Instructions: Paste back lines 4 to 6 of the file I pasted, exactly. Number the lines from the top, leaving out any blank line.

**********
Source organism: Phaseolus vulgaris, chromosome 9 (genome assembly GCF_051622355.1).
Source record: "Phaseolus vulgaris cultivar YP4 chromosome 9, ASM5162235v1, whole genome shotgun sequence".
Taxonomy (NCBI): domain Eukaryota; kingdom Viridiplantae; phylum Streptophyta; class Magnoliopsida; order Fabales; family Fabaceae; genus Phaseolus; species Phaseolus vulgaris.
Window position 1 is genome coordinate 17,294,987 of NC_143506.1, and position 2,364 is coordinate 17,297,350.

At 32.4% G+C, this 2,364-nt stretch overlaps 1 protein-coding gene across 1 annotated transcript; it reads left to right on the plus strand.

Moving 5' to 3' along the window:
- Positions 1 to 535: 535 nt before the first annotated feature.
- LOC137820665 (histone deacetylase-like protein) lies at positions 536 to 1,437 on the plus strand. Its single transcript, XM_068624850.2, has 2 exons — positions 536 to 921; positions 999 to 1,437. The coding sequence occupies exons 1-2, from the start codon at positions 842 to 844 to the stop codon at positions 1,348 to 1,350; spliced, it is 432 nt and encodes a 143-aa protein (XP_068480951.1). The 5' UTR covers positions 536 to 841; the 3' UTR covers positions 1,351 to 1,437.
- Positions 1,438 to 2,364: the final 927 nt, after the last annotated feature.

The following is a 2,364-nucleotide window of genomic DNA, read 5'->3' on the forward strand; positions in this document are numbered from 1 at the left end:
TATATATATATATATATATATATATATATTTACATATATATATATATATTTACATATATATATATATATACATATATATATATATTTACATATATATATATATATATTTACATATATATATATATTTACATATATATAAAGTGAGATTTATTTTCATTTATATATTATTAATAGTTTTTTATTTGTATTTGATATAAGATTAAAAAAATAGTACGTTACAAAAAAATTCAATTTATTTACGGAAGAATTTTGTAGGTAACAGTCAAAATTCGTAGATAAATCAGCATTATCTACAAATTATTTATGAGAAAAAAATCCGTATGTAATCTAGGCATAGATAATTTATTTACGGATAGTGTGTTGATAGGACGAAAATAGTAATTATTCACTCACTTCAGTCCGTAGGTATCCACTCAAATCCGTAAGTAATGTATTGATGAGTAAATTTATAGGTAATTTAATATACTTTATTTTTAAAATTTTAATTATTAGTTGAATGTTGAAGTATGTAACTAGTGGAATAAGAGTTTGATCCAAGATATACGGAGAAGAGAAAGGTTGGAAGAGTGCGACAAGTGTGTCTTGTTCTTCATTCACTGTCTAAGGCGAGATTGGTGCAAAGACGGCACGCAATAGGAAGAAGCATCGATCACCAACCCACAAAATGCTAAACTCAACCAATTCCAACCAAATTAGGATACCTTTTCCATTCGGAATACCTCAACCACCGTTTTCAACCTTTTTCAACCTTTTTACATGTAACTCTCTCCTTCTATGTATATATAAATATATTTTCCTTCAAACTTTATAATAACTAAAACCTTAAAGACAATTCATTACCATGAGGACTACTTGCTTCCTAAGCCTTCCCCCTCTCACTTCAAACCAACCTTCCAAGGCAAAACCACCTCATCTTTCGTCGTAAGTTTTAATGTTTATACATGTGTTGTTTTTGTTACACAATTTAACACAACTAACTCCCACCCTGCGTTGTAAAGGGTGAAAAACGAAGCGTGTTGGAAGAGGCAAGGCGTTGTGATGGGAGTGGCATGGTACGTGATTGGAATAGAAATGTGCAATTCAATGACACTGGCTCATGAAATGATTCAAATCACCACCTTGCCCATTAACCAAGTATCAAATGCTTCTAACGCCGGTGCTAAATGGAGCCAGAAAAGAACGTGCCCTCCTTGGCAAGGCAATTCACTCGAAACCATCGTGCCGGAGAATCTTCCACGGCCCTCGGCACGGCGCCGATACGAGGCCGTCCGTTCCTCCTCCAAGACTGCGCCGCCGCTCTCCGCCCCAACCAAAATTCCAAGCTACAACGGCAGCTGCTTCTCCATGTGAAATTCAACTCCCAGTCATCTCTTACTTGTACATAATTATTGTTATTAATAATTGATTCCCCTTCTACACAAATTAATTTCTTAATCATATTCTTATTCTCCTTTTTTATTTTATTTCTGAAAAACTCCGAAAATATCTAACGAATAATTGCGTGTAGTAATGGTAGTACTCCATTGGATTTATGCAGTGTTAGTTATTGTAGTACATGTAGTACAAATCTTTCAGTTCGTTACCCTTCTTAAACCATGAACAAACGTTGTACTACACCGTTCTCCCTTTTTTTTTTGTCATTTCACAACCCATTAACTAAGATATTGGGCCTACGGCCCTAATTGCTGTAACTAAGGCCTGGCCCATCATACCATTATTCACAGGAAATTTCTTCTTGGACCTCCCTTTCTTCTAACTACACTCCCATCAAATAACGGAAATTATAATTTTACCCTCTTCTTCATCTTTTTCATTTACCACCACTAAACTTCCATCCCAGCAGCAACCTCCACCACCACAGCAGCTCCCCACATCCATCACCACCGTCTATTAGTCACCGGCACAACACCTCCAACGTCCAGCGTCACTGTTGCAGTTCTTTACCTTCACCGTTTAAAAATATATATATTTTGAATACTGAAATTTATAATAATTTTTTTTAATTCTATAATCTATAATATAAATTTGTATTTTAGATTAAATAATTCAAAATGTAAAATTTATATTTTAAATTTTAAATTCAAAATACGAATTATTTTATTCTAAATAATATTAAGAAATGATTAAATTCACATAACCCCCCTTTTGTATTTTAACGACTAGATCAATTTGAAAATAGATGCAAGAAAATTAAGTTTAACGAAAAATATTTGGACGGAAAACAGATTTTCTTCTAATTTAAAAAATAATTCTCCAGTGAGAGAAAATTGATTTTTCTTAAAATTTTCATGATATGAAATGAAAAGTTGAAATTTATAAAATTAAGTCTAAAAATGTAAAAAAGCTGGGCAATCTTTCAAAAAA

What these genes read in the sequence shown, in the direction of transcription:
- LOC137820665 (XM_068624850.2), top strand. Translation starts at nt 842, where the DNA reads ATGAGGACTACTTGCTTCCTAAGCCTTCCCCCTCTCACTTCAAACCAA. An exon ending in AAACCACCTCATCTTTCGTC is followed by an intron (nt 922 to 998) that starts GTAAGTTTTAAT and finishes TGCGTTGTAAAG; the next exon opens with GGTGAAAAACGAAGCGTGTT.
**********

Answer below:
Window position 1 is genome coordinate 17,294,987 of NC_143506.1, and position 2,364 is coordinate 17,297,350.

At 32.4% G+C, this 2,364-nt stretch overlaps 1 protein-coding gene across 1 annotated transcript; it reads left to right on the plus strand.

Moving 5' to 3' along the window: